to create an electronic heart that "works" just like a real
That alone would be impressive, a technological feat that even five
years ago was pure science-fiction, the medical equivalent of cold
fusion. But Physiome’s virtual heart does much more than merely mimic
the function of the heart. Because the known mechanics of the heart’s
most basic cellular functions underlie this virtual heart, it’s
to reprogram the heart by changing the equations that describe those
Which means that Physiome researchers can program their virtual heart
to have a heart attack, or develop congestive heart failure, or go
into arrhythmia. Stuff that happens to real hearts, inside real
And that’s what makes Physiome interesting. If you can create a model
that demonstrates what goes wrong in a heart based on the actual
and biochemical processes responsible, you’re that much closer to
figuring out how to fix it.
You have probably never given much thought to how and
why your heart works, but Bill Scott will tell you anyway:
"The heart is an electrical organ," Scott explains. "What
drives the heart to contract and relax is the movement of calcium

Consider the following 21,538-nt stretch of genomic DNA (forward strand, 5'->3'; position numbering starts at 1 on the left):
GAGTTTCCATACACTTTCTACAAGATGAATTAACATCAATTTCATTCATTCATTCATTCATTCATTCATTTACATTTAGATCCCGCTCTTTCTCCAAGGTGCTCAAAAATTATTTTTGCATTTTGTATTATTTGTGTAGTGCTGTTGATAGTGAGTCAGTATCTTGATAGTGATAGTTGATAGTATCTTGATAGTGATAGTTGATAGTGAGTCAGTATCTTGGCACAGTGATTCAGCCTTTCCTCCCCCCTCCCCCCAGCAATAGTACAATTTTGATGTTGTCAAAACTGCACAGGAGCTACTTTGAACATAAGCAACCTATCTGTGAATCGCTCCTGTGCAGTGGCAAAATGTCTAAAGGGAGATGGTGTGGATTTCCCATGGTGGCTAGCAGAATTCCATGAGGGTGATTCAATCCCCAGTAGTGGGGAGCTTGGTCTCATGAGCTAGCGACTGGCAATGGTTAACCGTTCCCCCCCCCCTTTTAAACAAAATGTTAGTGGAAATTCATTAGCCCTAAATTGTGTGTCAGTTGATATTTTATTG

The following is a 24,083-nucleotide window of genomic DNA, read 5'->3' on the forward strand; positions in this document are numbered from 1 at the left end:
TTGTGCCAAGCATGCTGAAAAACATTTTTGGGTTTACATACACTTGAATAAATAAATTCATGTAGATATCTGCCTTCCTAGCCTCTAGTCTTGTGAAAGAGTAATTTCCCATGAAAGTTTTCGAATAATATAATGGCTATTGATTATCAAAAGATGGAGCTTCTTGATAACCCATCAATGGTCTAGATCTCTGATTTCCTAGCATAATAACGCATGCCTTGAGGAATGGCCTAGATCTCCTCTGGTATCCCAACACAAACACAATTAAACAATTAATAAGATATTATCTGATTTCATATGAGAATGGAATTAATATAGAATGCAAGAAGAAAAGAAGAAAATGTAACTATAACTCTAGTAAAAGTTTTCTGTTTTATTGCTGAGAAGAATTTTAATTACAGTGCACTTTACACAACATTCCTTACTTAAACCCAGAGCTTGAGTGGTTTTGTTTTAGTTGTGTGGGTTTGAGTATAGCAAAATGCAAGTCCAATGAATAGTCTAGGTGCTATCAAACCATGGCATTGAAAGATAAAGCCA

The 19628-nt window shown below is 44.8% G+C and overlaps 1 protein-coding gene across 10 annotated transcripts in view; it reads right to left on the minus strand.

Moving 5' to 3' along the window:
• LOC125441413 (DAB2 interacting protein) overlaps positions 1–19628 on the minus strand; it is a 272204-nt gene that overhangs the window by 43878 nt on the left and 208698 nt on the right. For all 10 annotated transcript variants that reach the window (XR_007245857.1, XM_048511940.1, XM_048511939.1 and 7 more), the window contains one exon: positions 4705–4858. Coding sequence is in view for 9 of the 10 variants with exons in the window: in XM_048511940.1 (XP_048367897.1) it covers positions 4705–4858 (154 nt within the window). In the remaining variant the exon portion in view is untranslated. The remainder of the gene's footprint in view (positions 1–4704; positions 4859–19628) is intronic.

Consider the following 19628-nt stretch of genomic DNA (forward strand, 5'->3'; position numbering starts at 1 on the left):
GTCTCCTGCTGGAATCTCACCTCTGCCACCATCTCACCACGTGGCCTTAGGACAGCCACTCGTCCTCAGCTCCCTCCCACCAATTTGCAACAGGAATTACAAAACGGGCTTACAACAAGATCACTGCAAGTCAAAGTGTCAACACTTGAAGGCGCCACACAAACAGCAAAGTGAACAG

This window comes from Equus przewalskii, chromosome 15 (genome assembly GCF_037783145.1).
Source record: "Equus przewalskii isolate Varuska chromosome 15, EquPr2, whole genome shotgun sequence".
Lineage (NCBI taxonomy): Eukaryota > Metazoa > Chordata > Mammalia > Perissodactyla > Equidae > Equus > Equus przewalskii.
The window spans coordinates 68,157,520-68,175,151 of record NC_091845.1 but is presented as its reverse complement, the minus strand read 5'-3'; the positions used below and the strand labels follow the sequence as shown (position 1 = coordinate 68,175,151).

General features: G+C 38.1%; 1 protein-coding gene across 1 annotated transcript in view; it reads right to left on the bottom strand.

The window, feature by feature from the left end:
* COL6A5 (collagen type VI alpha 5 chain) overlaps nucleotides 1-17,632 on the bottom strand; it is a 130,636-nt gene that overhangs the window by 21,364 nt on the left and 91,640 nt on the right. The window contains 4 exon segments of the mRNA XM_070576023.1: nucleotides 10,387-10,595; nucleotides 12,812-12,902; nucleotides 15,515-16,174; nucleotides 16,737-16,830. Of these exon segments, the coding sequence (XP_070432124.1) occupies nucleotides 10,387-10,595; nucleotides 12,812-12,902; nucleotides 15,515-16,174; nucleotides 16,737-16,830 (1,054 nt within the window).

and other ions in and out of cells. As a result of that ion movement,
you get voltage movements across the surface of the heart. That’s
what an electrocardiogram (ECG) measures. When you put electrodes
on a person’s chest, what you see is a complicated series of peaks
and valleys, which represent voltage moving across the heart."
Physiome’s virtual heart is built on mathematical descriptions of
the major gene products of the cells of the heart. Most of these gene
products regulate ion channels — routes across which calcium,
sodium, potassium, and other ions move in and out of cells, and in
so doing create the electrical charges that power the heart. You need
a supercomputer to do this — Physiome has a Silicon Graphics 32
parallel processor — because we’re talking about a lot of gene
products, a lot of ions, and literally millions of equations to
them all — what computer types call "embarrassingly parallel
"These descriptions are based on experimental data, and are
in the sense that taken together, they behave correctly," Scott
says of the mathematical descriptions of the ion channels that make
the virtual heart work. These descriptions, all of which are based
on actual physical data collected in experiments on real hearts by
literally thousands of scientists over many years, even enable